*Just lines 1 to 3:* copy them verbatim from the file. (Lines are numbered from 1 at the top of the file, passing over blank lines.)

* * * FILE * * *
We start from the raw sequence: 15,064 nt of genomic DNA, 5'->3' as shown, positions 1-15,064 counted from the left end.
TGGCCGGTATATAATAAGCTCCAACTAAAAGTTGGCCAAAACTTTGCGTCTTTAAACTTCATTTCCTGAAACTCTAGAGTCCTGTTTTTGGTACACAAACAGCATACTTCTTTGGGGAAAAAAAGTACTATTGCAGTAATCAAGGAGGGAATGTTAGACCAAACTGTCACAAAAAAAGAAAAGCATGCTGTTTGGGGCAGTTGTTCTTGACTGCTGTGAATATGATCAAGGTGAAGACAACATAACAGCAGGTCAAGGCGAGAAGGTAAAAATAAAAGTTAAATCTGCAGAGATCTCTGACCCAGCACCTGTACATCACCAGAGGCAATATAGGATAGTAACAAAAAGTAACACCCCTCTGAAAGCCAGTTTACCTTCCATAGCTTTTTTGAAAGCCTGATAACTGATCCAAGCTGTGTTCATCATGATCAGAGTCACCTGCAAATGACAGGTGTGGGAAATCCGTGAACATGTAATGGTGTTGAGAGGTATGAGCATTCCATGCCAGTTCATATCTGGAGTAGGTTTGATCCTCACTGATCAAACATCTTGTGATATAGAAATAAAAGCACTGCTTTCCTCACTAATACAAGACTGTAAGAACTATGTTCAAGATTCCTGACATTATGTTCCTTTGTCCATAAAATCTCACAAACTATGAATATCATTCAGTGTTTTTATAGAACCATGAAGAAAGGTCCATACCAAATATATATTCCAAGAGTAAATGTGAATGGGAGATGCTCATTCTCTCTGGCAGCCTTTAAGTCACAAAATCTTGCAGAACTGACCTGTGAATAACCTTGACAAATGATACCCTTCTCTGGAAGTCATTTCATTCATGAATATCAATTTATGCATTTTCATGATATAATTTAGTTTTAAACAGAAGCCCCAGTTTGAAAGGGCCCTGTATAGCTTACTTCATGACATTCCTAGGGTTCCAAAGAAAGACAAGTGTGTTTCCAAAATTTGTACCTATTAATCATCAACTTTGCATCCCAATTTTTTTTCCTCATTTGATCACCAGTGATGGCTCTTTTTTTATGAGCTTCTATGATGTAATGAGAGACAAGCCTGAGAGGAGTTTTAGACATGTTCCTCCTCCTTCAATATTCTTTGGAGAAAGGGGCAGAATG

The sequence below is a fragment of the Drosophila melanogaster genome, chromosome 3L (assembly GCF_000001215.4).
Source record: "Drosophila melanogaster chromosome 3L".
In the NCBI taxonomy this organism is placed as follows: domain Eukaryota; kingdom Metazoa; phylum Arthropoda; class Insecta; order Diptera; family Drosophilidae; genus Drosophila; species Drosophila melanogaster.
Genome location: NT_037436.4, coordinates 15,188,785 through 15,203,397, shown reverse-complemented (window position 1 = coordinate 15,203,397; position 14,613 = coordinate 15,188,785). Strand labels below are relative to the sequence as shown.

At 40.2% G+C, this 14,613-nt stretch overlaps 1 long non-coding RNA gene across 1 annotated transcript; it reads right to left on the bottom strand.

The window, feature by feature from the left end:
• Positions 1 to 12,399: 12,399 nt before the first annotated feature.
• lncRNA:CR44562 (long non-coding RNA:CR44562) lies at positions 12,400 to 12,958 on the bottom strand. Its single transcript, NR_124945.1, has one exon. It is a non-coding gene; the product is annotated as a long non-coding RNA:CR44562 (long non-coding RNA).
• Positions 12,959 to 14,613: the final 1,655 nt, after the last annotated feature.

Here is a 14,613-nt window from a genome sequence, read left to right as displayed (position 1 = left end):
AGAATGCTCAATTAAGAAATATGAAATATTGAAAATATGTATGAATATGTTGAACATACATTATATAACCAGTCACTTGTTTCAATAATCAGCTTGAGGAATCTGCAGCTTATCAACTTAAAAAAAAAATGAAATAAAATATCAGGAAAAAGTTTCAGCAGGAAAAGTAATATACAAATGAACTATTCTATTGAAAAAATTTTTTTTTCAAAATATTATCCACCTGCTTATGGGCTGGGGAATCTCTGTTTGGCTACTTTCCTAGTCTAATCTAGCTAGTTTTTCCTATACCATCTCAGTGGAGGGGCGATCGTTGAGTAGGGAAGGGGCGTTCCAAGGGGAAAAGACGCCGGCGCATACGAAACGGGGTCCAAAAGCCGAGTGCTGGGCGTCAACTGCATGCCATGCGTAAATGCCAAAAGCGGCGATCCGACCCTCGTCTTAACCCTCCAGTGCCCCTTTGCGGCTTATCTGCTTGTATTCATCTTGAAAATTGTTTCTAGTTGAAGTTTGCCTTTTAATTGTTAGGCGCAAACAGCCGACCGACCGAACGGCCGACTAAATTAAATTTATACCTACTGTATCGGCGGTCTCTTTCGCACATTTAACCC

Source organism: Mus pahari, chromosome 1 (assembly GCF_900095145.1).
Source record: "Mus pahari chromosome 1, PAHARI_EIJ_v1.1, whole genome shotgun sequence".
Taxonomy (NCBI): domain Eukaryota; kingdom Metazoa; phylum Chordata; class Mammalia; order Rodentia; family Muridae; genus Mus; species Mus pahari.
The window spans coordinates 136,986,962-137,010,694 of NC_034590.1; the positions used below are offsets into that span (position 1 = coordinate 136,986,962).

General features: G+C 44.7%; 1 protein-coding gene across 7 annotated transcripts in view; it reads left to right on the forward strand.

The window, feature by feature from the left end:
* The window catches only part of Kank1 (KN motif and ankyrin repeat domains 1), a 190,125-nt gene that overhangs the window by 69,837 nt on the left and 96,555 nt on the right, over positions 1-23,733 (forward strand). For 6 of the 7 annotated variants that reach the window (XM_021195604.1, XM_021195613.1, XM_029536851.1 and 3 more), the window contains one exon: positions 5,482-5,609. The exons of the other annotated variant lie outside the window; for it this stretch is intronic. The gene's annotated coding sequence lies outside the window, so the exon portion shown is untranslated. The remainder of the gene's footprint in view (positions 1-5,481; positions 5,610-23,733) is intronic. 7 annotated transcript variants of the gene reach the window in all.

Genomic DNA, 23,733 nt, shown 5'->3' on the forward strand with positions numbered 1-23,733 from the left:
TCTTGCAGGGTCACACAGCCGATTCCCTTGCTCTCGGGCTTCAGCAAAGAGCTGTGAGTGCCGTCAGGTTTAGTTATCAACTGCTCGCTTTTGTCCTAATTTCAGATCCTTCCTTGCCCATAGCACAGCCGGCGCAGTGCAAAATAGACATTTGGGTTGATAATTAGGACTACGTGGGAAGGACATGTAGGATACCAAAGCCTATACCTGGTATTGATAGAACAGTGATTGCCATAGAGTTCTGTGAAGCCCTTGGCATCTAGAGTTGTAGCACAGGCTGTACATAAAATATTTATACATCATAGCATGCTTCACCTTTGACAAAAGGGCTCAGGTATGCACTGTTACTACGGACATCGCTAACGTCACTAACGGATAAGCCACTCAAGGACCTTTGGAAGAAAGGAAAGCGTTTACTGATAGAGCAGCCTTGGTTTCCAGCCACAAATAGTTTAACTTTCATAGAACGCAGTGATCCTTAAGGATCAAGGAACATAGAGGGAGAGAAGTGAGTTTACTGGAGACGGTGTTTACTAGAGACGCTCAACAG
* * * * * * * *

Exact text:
We start from the raw sequence: 15,064 nt of genomic DNA, 5'->3' as shown, positions 1-15,064 counted from the left end.
TGGCCGGTATATAATAAGCTCCAACTAAAAGTTGGCCAAAACTTTGCGTCTTTAAACTTCATTTCCTGAAACTCTAGAGTCCTGTTTTTGGTACACAAACAGCATACTTCTTTGGGGAAAAAAAGTACTATTGCAGTAATCAAGGAGGGAATGTTAGACCAAACTGTCACAAAAAAAGAAAAGCATGCTGTTTGGGGCAGTTGTTCTTGACTGCTGTGAATATGATCAAGGTGAAGACAACATAACAGCAGGTCAAGGCGAGAAGGTAAAAATAAAAGTTAAATCTGCAGAGATCTCTGACCCAGCACCTGTACATCACCAGAGGCAATATAGGATAGTAACAAAAAGTAACACCCCTCTGAAAGCCAGTTTACCTTCCATAGCTTTTTTGAAAGCCTGATAACTGATCCAAGCTGTGTTCATCATGATCAGAGTCACCTGCAAATGACAGGTGTGGGAAATCCGTGAACATGTAATGGTGTTGAGAGGTATGAGCATTCCATGCCAGTTCATATCTGGAGTAGGTTTGATCCTCACTGATCAAACATCTTGTGATATAGAAATAAAAGCACTGCTTTCCTCACTAATACAAGACTGTAAGAACTATGTTCAAGATTCCTGACATTATGTTCCTTTGTCCATAAAATCTCACAAACTATGAATATCATTCAGTGTTTTTATAGAACCATGAAGAAAGGTCCATACCAAATATATATTCCAAGAGTAAATGTGAATGGGAGATGCTCATTCTCTCTGGCAGCCTTTAAGTCACAAAATCTTGCAGAACTGACCTGTGAATAACCTTGACAAATGATACCCTTCTCTGGAAGTCATTTCATTCATGAATATCAATTTATGCATTTTCATGATATAATTTAGTTTTAAACAGAAGCCCCAGTTTGAAAGGGCCCTGTATAGCTTACTTCATGACATTCCTAGGGTTCCAAAGAAAGACAAGTGTGTTTCCAAAATTTGTACCTATTAATCATCAACTTTGCATCCCAATTTTTTTTCCTCATTTGATCACCAGTGATGGCTCTTTTTTTATGAGCTTCTATGATGTAATGAGAGACAAGCCTGAGAGGAGTTTTAGACATGTTCCTCCTCCTTCAATATTCTTTGGAGAAAGGGGCAGAATG

The sequence below is a fragment of the Drosophila melanogaster genome, chromosome 3L (assembly GCF_000001215.4).